Abbreviated magnetic resonance imaging vs ultrasound for surveillance of hepatocellular carcinoma in high-risk patients

Hyo Jung Park, So Yeon Kim, Amit G. Singal, So Jung Lee, Hyung Jin Won, Jae Ho Byun, Sang Hyun Choi, Takeshi Yokoo, Min Ju Kim, Young Suk Lim

Research output: Contribution to journalArticlepeer-review

23 Scopus citations


Background & Aims: We aimed to compare the performance of gadoxetic acid-enhanced abbreviated MRI (AMRI)-based surveillance and ultrasound-only surveillance in high-risk patients for hepatocellular carcinoma (HCC). Methods: Prospectively recruited high-risk patients (>5% annual risk of HCC) who underwent one to three rounds of complete gadoxetic acid-enhanced MRI (CMRI) and ultrasound at 6-months intervals were retrospectively analysed. AMRI consisted of diffusion-weighted, T2-weighted, and hepatobiliary phase imaging. The sensitivity, specificity, and accuracy of CMRI followed by AMRI (CAA), AMRI-only (AAA), and ultrasound-only (US) were compared using generalized estimating equations. Image quality was assessed. Results: In 382 patients, HCC was diagnosed in 43 (11.3%), including 42 with early-stage HCCs. The sensitivities of CAA (90.7%, 39/43) and AAA (86.0%, 37/43) were higher than US (27.9% [12/43]; P < 0.001), whereas the sensitivities of the two MRI approaches did not significantly differ (P = 0.56). The specificity of CAA (97.1%, 983/1012) was higher than AAA (95.6% [967/1012]; P = 0.01) and not significantly different from US (96.3% [975/1012]; P = 0.59). The CAA approach had the best accuracy of 96.9% (1022/1055), higher than the AAA approach (95.2% [1004/1055]; P = 0.01) and the US approach (93.6% [987/1055]; P = 0.01). Image quality was inadequate in 33.7% (356/1055) of US examinations but in only 10.0% (105/1055) of the AAA and 11.1% (117/1055) of the CAA approach. Conclusions: In high-risk patients, AMRI-based surveillance approaches had higher sensitivities than ultrasound-only surveillance for early-stage HCC. A sequential MRI approach of CMRI followed by AMRIs showed superior accuracy than the AMRI-only or ultrasound-only approach.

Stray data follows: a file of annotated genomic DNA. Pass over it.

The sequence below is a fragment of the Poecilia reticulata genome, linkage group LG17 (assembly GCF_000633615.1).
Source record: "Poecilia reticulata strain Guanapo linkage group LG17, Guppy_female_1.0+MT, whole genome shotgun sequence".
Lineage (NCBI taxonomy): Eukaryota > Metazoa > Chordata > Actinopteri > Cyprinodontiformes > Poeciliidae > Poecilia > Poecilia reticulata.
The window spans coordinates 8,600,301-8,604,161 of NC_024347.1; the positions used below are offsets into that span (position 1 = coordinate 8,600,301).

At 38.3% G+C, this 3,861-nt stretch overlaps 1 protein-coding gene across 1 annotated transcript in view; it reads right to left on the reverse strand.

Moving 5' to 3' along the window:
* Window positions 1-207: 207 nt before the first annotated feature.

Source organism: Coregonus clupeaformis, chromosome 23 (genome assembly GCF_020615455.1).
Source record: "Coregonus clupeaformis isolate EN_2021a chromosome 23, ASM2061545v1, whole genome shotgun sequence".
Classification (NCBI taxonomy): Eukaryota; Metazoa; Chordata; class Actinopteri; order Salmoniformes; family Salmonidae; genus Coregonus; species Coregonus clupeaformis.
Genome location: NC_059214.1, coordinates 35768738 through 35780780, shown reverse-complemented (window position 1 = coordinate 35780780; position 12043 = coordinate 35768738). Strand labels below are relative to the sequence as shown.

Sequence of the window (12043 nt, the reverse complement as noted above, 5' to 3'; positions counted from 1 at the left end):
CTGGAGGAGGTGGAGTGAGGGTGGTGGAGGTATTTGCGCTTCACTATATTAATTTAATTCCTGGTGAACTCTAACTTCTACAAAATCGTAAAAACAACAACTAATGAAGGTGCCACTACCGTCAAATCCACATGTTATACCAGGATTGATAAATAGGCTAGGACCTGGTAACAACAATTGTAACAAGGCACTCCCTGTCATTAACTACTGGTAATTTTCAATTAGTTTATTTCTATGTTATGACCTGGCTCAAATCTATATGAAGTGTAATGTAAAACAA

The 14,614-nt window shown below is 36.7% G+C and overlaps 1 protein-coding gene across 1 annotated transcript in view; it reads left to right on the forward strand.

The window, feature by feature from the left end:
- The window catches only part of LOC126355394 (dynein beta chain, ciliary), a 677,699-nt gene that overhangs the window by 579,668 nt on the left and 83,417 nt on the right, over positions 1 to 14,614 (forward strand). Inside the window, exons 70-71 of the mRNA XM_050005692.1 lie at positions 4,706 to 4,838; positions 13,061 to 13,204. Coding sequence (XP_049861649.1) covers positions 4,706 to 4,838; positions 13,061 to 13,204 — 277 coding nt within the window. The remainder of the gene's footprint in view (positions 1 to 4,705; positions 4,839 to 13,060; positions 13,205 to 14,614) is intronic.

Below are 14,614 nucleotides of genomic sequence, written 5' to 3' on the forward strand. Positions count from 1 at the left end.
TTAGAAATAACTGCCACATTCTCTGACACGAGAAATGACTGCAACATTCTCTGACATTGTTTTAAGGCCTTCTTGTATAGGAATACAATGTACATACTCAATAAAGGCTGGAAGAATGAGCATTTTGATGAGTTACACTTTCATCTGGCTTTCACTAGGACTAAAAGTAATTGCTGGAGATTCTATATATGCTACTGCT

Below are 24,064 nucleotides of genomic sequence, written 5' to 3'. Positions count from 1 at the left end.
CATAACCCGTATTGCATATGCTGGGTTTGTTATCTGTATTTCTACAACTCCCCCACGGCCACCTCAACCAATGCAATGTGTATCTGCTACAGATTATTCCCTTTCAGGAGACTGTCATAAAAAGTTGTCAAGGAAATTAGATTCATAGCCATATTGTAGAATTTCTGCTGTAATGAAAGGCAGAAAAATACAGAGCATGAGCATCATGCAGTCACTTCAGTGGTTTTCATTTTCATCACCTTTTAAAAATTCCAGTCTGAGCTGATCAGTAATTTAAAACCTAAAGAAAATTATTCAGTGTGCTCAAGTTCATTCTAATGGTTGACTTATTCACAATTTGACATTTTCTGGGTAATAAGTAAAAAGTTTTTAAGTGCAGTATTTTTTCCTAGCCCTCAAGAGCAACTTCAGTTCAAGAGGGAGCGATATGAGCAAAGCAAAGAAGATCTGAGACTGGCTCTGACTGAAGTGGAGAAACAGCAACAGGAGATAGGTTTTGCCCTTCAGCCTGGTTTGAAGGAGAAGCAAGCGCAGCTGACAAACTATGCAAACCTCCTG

Original languageEnglish (US)
Pages (from-to)2080-2092
Number of pages13
JournalLiver International
Issue number9
StatePublished - Aug 2022


  • carcinoma hepatocellular
  • early detection of cancer
  • magnetic resonance imaging
  • ultrasonography

ASJC Scopus subject areas

  • Hepatology


Dive into the research topics of 'Abbreviated magnetic resonance imaging vs ultrasound for surveillance of hepatocellular carcinoma in high-risk patients'. Together they form a unique fingerprint.

Cite this